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Alumni Spotlight: Alicia Loh

Alicia Loh attended the Design Creative Culture’s (DCC) program as a member of the Delta Class. She was a Banneker-Key Scholar and completed a double major in sociology and information systems through the Robert H. Smith School of Business. She chose these majors with the intention of making a career through social campaigning and advocacy, but also to make a difference in this world. Loh is currently attending Harvard Law School’s technology policy program. Here, she is pursuing her interests for combining law and digital equality developed during her time at DCC.

 

Alicia Loh in DCC

She began this journey through soul searching and seeking internships in specific policy programs. There were a few internships that matched Loh’s interests, and the ones that did were looking for law students with a JD. Through this, she realized that this is the type of work that would meet her wants and needs in the long run. In her junior year, she worked with the Information Technology and Innovation Foundation (ITIF), in which she spent a lot of her time following the news, specifically during the Apple versus FBI case. That following summer, she joined the Glen Echo Group which geared Loh towards non-profit organizations who worked in technology and free speech advocacy.

DCC intrigued her, not only by name, but the great opportunities the program had to offer. “Many people are not very clear about what DCC is, but it is quite eye-opening. It gets people thinking about the digital space differently, and that was the biggest epiphany for me through this program,” says Loh. DCC broadened her horizons by applying her major into her interests. DCC is a program that will resonate with her endlessly because it fosters a community. “My colleagues and I would not be as close if we just took classes together. We lived together, chilled in lounges together, watched movies together, we even made forts out of furniture together. In the late hours of the night before finals, we’d have discussions about topics that we could never openly discuss in class.” Creating stimulating conversations and long-lasting friendships is what DCC is all about. DCC allows you to connect with others on levels one wouldn’t imagine. For example, Loh and her colleagues created writing groups together, in which they would share prompts and short stories with one another. Through the descriptions of the characters and writing styles, Loh understood what issues her colleagues truly cared about, and it forced conversations by evaluating each other’s writing.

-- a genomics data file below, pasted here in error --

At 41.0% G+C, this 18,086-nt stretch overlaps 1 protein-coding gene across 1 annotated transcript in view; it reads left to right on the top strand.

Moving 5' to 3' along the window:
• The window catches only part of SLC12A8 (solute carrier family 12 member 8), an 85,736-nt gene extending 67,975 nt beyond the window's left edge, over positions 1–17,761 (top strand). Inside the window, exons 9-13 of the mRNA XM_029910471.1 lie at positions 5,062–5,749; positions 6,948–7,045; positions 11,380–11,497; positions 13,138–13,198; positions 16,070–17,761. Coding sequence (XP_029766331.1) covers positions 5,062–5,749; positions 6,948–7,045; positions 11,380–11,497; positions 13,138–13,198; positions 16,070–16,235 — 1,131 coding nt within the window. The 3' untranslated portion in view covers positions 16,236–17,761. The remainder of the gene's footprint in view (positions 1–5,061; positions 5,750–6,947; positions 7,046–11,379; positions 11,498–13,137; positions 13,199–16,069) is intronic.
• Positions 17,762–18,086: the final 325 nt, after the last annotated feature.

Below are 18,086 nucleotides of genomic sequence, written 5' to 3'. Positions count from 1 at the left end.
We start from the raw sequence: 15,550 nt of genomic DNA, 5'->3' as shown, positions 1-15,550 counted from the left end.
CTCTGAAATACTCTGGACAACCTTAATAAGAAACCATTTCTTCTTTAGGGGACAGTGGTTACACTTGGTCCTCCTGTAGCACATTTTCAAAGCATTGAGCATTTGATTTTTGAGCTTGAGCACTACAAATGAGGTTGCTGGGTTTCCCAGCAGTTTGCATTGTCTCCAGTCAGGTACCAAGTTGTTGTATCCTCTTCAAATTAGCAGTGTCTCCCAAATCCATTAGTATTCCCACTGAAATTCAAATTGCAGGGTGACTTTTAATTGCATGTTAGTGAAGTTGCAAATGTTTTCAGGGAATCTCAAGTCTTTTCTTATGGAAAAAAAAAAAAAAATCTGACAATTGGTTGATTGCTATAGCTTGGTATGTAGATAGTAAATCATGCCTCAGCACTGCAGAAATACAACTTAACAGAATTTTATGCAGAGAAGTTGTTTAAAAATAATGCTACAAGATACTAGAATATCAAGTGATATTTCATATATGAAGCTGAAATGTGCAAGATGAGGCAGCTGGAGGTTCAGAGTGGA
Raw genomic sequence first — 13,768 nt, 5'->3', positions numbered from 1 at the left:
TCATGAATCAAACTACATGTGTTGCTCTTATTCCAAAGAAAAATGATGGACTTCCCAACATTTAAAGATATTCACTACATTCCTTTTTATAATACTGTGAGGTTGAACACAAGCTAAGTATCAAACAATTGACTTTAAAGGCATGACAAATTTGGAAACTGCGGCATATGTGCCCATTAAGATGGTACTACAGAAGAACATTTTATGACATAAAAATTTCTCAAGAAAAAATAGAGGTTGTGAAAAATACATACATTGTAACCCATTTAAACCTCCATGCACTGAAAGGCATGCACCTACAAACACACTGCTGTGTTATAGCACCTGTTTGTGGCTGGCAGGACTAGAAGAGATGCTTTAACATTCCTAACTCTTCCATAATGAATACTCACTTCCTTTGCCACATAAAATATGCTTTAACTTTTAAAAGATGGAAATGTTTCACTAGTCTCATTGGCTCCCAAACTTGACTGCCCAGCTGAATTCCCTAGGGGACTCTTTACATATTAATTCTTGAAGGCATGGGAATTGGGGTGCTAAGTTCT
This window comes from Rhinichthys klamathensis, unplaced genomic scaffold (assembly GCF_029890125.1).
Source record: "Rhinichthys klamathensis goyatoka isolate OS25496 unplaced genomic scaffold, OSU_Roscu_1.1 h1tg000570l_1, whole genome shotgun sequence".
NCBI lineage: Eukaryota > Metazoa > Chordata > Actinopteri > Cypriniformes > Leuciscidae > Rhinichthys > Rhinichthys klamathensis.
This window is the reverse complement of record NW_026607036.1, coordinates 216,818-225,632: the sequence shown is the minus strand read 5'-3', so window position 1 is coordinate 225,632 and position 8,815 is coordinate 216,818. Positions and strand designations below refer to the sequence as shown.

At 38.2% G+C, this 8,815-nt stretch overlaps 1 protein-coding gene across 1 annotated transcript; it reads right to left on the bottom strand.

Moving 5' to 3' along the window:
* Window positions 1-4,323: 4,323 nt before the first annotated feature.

“For incoming students who want to specifically take a specific career trajectory, focus and research on your capstone a bit more,” Loh advises. Figuring out what is manageable in the specific concept you are interested in and conducting in-depth analysis of the issue in one semester helps organize how the rest of the program will go. Constantly reading the news that pertains to your capstone project also aids in narrowing down your project. As a DCC student, review content on specific news sites such as “Politico Morning Tech,” “Morning Cyber Security,” and “Political Playbook,” and for general politics, sites such as “Morning Brew” and “The Skim” are helpful news sources. In general, Loh advises students to keep up with the readings, not only because it is easy to fall behind, but you gain more knowledge about fascinating topics. Conversing with classmates and figuring out what projects and points they are passionate about, as discussed earlier, is a major component of the DCC program. You will realize that everyone has an interesting capstone project, and the time in the program will be used to truly understand the project and the person behind it. But above all, Alicia Loh, the faculty and staff agree that DCC is not just a program where students flourish, but it is a family.